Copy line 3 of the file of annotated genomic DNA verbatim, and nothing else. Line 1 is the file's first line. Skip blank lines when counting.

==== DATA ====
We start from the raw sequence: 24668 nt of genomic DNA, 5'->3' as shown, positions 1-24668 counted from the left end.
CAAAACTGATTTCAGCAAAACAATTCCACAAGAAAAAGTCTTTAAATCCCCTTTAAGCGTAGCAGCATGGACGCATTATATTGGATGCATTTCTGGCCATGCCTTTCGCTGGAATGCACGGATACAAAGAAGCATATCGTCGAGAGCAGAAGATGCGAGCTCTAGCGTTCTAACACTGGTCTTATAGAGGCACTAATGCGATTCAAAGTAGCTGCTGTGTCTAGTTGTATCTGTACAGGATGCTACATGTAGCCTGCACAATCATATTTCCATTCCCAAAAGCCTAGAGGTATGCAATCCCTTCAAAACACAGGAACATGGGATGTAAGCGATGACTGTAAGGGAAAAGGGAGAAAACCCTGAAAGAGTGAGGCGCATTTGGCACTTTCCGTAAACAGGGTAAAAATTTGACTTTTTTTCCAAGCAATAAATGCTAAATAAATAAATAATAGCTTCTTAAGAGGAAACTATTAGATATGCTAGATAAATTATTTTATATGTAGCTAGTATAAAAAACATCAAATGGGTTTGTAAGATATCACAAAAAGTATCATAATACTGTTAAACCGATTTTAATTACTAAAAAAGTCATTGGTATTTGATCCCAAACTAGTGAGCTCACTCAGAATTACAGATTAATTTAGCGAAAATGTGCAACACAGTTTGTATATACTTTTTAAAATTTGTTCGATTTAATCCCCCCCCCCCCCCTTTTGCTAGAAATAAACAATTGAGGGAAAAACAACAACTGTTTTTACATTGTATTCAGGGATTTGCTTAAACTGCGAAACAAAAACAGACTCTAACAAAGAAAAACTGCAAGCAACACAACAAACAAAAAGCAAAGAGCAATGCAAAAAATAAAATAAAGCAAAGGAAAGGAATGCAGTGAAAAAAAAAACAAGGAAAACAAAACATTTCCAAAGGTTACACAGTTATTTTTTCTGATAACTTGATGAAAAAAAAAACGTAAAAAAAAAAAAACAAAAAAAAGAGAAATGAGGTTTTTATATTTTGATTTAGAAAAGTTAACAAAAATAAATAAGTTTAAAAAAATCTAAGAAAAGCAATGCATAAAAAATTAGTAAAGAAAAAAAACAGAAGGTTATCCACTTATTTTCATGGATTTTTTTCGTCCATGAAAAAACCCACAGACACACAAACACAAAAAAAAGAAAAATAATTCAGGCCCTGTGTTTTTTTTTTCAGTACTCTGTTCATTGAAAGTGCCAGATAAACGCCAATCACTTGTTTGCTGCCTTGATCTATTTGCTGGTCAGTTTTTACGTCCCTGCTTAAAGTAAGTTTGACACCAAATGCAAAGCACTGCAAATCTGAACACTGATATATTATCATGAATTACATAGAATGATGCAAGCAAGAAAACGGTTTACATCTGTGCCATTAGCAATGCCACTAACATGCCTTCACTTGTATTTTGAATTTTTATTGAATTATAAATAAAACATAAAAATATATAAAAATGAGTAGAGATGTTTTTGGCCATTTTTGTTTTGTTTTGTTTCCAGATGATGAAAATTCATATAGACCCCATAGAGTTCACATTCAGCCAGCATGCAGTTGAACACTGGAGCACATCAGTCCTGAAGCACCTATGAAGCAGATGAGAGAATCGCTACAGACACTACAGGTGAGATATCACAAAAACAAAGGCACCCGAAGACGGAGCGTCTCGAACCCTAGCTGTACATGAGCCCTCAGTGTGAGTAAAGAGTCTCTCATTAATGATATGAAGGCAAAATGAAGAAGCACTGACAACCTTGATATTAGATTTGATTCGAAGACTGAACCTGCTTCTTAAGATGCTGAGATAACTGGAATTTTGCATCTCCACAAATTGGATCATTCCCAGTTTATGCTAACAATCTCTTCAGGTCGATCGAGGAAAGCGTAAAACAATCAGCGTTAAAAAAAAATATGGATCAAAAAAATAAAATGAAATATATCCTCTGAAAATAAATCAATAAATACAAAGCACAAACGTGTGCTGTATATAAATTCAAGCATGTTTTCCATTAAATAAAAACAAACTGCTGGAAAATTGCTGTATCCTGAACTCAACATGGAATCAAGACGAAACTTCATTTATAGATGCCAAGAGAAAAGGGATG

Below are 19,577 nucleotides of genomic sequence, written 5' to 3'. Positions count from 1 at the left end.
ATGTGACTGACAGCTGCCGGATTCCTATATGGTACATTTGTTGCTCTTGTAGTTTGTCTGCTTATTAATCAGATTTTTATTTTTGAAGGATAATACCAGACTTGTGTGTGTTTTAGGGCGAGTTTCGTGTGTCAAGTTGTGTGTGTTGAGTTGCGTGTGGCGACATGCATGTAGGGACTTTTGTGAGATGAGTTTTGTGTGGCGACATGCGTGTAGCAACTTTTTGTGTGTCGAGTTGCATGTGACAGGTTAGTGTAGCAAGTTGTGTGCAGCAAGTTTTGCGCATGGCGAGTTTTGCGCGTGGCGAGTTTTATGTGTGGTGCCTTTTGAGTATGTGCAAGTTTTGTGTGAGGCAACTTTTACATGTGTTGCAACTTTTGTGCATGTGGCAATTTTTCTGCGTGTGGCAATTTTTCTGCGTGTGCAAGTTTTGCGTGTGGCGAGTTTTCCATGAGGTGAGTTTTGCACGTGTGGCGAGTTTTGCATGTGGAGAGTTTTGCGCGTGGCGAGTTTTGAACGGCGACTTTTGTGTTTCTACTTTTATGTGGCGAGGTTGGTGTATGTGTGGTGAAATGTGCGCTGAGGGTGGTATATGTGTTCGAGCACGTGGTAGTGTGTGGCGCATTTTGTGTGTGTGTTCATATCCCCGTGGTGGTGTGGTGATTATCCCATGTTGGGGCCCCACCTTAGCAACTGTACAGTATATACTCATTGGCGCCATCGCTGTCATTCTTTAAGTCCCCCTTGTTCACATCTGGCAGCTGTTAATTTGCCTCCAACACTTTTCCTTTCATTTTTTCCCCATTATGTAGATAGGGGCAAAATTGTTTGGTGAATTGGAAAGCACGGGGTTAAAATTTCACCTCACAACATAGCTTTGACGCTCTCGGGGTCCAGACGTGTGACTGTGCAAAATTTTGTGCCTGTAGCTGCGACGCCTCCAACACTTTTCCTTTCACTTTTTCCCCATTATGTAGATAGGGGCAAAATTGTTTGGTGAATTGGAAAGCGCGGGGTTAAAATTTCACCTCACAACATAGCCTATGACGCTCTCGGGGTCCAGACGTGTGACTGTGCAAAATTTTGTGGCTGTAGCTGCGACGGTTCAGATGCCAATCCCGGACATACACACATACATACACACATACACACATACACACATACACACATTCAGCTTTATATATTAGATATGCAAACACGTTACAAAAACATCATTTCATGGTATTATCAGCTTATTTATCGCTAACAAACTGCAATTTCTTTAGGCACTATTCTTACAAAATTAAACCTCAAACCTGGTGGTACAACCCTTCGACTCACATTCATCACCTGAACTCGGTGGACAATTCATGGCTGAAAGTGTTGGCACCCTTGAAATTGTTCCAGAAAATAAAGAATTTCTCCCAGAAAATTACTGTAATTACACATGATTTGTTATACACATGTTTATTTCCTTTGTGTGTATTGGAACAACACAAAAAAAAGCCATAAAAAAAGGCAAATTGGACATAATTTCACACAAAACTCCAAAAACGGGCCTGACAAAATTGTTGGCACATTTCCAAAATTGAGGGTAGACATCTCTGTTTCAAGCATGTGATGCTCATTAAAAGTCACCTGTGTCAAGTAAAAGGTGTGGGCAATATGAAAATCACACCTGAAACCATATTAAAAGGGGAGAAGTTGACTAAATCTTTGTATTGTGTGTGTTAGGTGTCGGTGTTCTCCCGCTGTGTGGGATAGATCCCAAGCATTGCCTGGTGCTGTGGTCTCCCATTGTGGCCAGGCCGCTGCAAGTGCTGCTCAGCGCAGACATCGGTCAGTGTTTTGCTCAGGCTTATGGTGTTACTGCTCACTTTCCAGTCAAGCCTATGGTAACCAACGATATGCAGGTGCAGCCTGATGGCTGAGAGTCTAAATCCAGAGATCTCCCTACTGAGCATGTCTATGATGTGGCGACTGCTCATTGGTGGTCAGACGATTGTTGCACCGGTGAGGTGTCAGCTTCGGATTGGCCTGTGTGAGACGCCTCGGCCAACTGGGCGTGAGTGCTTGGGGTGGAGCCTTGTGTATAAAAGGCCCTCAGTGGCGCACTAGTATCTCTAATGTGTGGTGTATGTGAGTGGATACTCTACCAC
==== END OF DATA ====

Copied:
Below are 19,577 nucleotides of genomic sequence, written 5' to 3'. Positions count from 1 at the left end.